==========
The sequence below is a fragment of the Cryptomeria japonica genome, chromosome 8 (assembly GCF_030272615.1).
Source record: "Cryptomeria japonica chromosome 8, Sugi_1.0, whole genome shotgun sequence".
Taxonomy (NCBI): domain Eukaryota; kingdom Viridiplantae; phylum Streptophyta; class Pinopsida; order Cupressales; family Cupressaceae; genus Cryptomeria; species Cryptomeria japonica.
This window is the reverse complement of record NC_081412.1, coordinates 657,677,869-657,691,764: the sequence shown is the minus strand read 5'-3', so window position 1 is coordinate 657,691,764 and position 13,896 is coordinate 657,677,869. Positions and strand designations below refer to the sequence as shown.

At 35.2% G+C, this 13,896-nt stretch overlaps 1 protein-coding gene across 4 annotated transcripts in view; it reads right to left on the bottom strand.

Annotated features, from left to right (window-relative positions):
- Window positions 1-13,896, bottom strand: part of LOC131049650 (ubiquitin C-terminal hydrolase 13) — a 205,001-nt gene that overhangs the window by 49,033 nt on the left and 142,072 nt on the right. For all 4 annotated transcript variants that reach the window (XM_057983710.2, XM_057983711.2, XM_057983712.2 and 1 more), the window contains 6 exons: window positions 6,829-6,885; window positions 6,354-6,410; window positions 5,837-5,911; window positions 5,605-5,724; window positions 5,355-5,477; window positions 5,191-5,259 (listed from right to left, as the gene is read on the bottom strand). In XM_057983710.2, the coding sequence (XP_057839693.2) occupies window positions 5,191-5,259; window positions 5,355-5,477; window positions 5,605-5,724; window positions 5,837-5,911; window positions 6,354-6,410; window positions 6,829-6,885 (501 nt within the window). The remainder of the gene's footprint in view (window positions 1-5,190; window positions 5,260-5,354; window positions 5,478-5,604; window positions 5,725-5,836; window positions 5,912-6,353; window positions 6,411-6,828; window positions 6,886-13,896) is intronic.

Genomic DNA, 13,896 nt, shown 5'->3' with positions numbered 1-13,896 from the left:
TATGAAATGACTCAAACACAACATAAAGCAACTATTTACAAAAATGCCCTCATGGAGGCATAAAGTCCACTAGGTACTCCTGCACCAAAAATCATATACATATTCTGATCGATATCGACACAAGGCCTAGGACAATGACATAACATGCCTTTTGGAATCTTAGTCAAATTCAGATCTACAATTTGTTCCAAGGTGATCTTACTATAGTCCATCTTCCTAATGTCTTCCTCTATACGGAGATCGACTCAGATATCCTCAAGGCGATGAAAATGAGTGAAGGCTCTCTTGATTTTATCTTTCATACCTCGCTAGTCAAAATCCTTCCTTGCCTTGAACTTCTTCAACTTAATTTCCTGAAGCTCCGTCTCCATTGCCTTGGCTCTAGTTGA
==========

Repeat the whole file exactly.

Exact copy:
The sequence below is a fragment of the Cryptomeria japonica genome, chromosome 8 (assembly GCF_030272615.1).
Source record: "Cryptomeria japonica chromosome 8, Sugi_1.0, whole genome shotgun sequence".
Taxonomy (NCBI): domain Eukaryota; kingdom Viridiplantae; phylum Streptophyta; class Pinopsida; order Cupressales; family Cupressaceae; genus Cryptomeria; species Cryptomeria japonica.
This window is the reverse complement of record NC_081412.1, coordinates 657,677,869-657,691,764: the sequence shown is the minus strand read 5'-3', so window position 1 is coordinate 657,691,764 and position 13,896 is coordinate 657,677,869. Positions and strand designations below refer to the sequence as shown.

At 35.2% G+C, this 13,896-nt stretch overlaps 1 protein-coding gene across 4 annotated transcripts in view; it reads right to left on the bottom strand.

Annotated features, from left to right (window-relative positions):
- Window positions 1-13,896, bottom strand: part of LOC131049650 (ubiquitin C-terminal hydrolase 13) — a 205,001-nt gene that overhangs the window by 49,033 nt on the left and 142,072 nt on the right. For all 4 annotated transcript variants that reach the window (XM_057983710.2, XM_057983711.2, XM_057983712.2 and 1 more), the window contains 6 exons: window positions 6,829-6,885; window positions 6,354-6,410; window positions 5,837-5,911; window positions 5,605-5,724; window positions 5,355-5,477; window positions 5,191-5,259 (listed from right to left, as the gene is read on the bottom strand). In XM_057983710.2, the coding sequence (XP_057839693.2) occupies window positions 5,191-5,259; window positions 5,355-5,477; window positions 5,605-5,724; window positions 5,837-5,911; window positions 6,354-6,410; window positions 6,829-6,885 (501 nt within the window). The remainder of the gene's footprint in view (window positions 1-5,190; window positions 5,260-5,354; window positions 5,478-5,604; window positions 5,725-5,836; window positions 5,912-6,353; window positions 6,411-6,828; window positions 6,886-13,896) is intronic.

Genomic DNA, 13,896 nt, shown 5'->3' with positions numbered 1-13,896 from the left:
TATGAAATGACTCAAACACAACATAAAGCAACTATTTACAAAAATGCCCTCATGGAGGCATAAAGTCCACTAGGTACTCCTGCACCAAAAATCATATACATATTCTGATCGATATCGACACAAGGCCTAGGACAATGACATAACATGCCTTTTGGAATCTTAGTCAAATTCAGATCTACAATTTGTTCCAAGGTGATCTTACTATAGTCCATCTTCCTAATGTCTTCCTCTATACGGAGATCGACTCAGATATCCTCAAGGCGATGAAAATGAGTGAAGGCTCTCTTGATTTTATCTTTCATACCTCGCTAGTCAAAATCCTTCCTTGCCTTGAACTTCTTCAACTTAATTTCCTGAAGCTCCGTCTCCATTGCCTTGGCTCTAGTTGA